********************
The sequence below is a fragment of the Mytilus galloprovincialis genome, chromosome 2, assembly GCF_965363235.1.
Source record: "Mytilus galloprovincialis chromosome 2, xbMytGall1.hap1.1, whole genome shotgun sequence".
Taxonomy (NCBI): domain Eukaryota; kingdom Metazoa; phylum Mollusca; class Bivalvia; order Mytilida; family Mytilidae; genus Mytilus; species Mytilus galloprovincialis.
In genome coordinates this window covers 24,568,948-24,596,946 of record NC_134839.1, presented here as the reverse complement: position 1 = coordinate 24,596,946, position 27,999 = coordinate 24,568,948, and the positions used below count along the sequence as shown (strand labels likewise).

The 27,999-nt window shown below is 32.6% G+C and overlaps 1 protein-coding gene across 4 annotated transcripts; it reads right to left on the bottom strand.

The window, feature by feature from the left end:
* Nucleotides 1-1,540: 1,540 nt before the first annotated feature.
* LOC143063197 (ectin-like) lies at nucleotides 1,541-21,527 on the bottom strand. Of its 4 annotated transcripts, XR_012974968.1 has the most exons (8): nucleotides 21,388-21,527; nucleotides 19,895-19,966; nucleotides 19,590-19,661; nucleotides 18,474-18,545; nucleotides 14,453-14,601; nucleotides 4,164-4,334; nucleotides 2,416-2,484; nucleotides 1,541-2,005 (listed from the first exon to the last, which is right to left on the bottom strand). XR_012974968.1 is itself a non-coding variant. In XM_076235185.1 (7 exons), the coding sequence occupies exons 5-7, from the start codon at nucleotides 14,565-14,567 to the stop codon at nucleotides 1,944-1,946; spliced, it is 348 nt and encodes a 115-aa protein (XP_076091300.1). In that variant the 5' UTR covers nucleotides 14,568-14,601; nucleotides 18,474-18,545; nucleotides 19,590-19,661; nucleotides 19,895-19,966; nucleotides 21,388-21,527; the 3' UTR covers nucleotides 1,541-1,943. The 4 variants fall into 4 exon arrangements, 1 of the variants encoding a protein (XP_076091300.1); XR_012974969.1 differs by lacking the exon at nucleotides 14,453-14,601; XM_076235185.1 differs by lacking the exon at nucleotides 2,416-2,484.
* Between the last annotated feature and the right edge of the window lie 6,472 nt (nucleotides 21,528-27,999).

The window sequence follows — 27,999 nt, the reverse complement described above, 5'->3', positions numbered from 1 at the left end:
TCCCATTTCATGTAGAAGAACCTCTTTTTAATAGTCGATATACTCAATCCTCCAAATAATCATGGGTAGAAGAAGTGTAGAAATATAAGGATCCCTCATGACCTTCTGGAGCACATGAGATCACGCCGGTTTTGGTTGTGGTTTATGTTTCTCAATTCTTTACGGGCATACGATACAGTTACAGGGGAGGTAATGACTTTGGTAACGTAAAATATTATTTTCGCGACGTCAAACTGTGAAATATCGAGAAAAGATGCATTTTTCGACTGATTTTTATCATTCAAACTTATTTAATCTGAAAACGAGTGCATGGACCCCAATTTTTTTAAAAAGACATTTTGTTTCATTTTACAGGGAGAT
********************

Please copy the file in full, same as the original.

The sequence below is a fragment of the Mytilus galloprovincialis genome, chromosome 2, assembly GCF_965363235.1.
Source record: "Mytilus galloprovincialis chromosome 2, xbMytGall1.hap1.1, whole genome shotgun sequence".
Taxonomy (NCBI): domain Eukaryota; kingdom Metazoa; phylum Mollusca; class Bivalvia; order Mytilida; family Mytilidae; genus Mytilus; species Mytilus galloprovincialis.
In genome coordinates this window covers 24,568,948-24,596,946 of record NC_134839.1, presented here as the reverse complement: position 1 = coordinate 24,596,946, position 27,999 = coordinate 24,568,948, and the positions used below count along the sequence as shown (strand labels likewise).

The 27,999-nt window shown below is 32.6% G+C and overlaps 1 protein-coding gene across 4 annotated transcripts; it reads right to left on the bottom strand.

The window, feature by feature from the left end:
* Nucleotides 1-1,540: 1,540 nt before the first annotated feature.
* LOC143063197 (ectin-like) lies at nucleotides 1,541-21,527 on the bottom strand. Of its 4 annotated transcripts, XR_012974968.1 has the most exons (8): nucleotides 21,388-21,527; nucleotides 19,895-19,966; nucleotides 19,590-19,661; nucleotides 18,474-18,545; nucleotides 14,453-14,601; nucleotides 4,164-4,334; nucleotides 2,416-2,484; nucleotides 1,541-2,005 (listed from the first exon to the last, which is right to left on the bottom strand). XR_012974968.1 is itself a non-coding variant. In XM_076235185.1 (7 exons), the coding sequence occupies exons 5-7, from the start codon at nucleotides 14,565-14,567 to the stop codon at nucleotides 1,944-1,946; spliced, it is 348 nt and encodes a 115-aa protein (XP_076091300.1). In that variant the 5' UTR covers nucleotides 14,568-14,601; nucleotides 18,474-18,545; nucleotides 19,590-19,661; nucleotides 19,895-19,966; nucleotides 21,388-21,527; the 3' UTR covers nucleotides 1,541-1,943. The 4 variants fall into 4 exon arrangements, 1 of the variants encoding a protein (XP_076091300.1); XR_012974969.1 differs by lacking the exon at nucleotides 14,453-14,601; XM_076235185.1 differs by lacking the exon at nucleotides 2,416-2,484.
* Between the last annotated feature and the right edge of the window lie 6,472 nt (nucleotides 21,528-27,999).

The window sequence follows — 27,999 nt, the reverse complement described above, 5'->3', positions numbered from 1 at the left end:
TCCCATTTCATGTAGAAGAACCTCTTTTTAATAGTCGATATACTCAATCCTCCAAATAATCATGGGTAGAAGAAGTGTAGAAATATAAGGATCCCTCATGACCTTCTGGAGCACATGAGATCACGCCGGTTTTGGTTGTGGTTTATGTTTCTCAATTCTTTACGGGCATACGATACAGTTACAGGGGAGGTAATGACTTTGGTAACGTAAAATATTATTTTCGCGACGTCAAACTGTGAAATATCGAGAAAAGATGCATTTTTCGACTGATTTTTATCATTCAAACTTATTTAATCTGAAAACGAGTGCATGGACCCCAATTTTTTTAAAAAGACATTTTGTTTCATTTTACAGGGAGAT